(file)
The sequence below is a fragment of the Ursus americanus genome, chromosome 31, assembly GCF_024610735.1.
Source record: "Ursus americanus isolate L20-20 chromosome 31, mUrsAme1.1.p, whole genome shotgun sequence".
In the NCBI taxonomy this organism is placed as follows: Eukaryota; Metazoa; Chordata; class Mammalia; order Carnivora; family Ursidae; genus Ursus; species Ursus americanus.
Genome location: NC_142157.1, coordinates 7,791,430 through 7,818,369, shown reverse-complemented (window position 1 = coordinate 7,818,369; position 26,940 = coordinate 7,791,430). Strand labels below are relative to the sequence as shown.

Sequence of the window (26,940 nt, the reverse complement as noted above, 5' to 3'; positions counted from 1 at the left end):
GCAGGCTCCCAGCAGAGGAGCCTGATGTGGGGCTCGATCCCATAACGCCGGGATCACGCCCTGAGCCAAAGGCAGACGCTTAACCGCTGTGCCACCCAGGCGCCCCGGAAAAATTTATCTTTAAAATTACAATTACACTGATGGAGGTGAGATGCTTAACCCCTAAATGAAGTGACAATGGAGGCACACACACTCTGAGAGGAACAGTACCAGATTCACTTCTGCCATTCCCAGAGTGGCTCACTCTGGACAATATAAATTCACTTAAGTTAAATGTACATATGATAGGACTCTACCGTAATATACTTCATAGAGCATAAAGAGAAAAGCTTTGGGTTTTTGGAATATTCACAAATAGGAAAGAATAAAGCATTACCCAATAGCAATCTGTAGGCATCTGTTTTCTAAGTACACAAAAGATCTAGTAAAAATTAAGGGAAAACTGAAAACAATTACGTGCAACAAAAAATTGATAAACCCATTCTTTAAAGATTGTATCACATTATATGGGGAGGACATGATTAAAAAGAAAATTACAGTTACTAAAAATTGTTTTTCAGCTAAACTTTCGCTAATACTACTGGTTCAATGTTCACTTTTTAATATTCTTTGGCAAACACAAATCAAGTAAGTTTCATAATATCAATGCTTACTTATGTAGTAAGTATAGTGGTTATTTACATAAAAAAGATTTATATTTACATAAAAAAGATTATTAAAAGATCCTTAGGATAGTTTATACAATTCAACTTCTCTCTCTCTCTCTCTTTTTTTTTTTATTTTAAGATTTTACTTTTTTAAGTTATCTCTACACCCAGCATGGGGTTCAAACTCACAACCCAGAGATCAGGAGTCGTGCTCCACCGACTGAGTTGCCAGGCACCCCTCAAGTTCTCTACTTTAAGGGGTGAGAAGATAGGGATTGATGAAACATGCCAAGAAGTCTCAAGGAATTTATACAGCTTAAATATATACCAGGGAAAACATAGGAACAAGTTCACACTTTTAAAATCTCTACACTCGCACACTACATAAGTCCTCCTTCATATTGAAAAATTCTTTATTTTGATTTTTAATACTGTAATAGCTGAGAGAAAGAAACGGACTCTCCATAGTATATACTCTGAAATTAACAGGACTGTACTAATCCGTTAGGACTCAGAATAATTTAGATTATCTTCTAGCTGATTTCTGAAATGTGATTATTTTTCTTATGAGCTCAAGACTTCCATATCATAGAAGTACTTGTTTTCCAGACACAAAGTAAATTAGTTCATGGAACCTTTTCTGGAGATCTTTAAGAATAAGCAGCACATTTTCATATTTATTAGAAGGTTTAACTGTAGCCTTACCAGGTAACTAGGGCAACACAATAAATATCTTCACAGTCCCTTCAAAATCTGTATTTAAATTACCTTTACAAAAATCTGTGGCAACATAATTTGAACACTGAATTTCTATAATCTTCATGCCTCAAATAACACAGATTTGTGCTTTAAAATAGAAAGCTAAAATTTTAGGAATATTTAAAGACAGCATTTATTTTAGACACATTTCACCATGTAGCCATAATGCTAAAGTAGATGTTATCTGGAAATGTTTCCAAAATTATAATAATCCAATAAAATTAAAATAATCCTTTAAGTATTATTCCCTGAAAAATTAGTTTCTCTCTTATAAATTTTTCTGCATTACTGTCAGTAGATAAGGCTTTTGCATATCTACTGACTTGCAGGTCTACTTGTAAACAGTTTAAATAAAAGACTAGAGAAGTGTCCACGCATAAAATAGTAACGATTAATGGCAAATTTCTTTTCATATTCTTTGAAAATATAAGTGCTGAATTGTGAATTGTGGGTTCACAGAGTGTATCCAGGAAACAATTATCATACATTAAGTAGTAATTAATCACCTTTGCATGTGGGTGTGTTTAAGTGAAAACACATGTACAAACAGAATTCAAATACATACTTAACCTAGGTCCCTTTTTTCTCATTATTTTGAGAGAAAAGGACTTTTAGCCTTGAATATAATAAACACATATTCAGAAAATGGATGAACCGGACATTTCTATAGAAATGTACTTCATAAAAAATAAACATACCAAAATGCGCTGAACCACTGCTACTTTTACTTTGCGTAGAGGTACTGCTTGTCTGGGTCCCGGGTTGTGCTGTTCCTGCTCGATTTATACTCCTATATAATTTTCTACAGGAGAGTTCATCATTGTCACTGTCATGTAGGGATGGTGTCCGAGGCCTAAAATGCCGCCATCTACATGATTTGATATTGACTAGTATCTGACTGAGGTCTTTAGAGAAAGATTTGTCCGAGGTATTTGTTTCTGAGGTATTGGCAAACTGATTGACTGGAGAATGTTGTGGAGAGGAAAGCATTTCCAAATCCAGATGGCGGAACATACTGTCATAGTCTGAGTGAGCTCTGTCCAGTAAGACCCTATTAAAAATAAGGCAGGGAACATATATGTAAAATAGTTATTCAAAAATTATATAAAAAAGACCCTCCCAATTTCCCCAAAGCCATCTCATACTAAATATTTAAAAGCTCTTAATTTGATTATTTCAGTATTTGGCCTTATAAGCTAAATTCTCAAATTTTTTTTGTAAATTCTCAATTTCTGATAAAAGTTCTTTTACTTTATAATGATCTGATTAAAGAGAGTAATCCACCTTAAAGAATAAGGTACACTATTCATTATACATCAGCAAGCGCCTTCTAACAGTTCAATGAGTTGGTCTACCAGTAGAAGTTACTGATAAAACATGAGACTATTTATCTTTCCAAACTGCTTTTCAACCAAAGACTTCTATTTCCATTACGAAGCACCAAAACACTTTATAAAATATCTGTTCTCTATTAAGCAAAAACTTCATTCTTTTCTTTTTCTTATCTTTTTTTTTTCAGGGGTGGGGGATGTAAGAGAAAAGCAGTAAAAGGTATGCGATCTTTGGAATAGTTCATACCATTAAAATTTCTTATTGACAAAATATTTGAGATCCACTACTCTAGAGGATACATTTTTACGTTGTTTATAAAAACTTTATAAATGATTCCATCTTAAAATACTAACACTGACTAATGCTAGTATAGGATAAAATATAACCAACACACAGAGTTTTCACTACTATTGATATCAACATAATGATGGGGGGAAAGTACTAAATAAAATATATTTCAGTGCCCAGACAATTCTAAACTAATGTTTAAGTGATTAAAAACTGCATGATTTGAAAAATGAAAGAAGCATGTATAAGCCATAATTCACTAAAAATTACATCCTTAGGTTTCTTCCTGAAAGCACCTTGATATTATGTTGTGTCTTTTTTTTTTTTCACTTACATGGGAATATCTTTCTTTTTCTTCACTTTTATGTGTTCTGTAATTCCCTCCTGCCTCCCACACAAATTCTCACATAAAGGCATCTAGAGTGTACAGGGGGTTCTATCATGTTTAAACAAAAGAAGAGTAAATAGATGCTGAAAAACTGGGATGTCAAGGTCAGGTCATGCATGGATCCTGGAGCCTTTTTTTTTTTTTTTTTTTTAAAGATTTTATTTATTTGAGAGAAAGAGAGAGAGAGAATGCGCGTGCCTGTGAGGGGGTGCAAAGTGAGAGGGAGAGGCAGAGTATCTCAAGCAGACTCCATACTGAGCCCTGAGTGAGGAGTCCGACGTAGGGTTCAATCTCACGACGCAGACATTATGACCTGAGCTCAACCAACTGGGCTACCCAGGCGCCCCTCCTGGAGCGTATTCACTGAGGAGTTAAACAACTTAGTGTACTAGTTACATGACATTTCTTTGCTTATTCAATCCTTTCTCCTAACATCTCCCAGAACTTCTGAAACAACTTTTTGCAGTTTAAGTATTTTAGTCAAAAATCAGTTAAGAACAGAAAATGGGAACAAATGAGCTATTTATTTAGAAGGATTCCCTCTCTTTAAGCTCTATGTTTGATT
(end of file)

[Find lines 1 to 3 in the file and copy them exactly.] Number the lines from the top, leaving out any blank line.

The sequence below is a fragment of the Ursus americanus genome, chromosome 31, assembly GCF_024610735.1.
Source record: "Ursus americanus isolate L20-20 chromosome 31, mUrsAme1.1.p, whole genome shotgun sequence".
In the NCBI taxonomy this organism is placed as follows: Eukaryota; Metazoa; Chordata; class Mammalia; order Carnivora; family Ursidae; genus Ursus; species Ursus americanus.